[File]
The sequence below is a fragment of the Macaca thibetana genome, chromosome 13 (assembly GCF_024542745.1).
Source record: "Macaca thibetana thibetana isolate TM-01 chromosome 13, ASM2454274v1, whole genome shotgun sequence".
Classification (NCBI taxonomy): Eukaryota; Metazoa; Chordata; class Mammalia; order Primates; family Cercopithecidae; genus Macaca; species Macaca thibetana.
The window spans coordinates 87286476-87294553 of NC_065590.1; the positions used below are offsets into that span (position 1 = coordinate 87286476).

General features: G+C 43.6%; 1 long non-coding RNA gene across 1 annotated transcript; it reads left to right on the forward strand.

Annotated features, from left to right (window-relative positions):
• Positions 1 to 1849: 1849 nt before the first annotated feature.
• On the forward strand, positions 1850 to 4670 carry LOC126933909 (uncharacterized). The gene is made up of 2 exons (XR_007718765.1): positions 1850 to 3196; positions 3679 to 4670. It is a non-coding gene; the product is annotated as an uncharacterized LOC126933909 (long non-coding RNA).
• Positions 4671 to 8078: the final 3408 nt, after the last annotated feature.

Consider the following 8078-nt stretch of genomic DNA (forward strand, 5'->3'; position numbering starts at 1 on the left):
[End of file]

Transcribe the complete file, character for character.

The sequence below is a fragment of the Macaca thibetana genome, chromosome 13 (assembly GCF_024542745.1).
Source record: "Macaca thibetana thibetana isolate TM-01 chromosome 13, ASM2454274v1, whole genome shotgun sequence".
Classification (NCBI taxonomy): Eukaryota; Metazoa; Chordata; class Mammalia; order Primates; family Cercopithecidae; genus Macaca; species Macaca thibetana.
The window spans coordinates 87286476-87294553 of NC_065590.1; the positions used below are offsets into that span (position 1 = coordinate 87286476).

General features: G+C 43.6%; 1 long non-coding RNA gene across 1 annotated transcript; it reads left to right on the forward strand.

Annotated features, from left to right (window-relative positions):
• Positions 1 to 1849: 1849 nt before the first annotated feature.
• On the forward strand, positions 1850 to 4670 carry LOC126933909 (uncharacterized). The gene is made up of 2 exons (XR_007718765.1): positions 1850 to 3196; positions 3679 to 4670. It is a non-coding gene; the product is annotated as an uncharacterized LOC126933909 (long non-coding RNA).
• Positions 4671 to 8078: the final 3408 nt, after the last annotated feature.

Consider the following 8078-nt stretch of genomic DNA (forward strand, 5'->3'; position numbering starts at 1 on the left):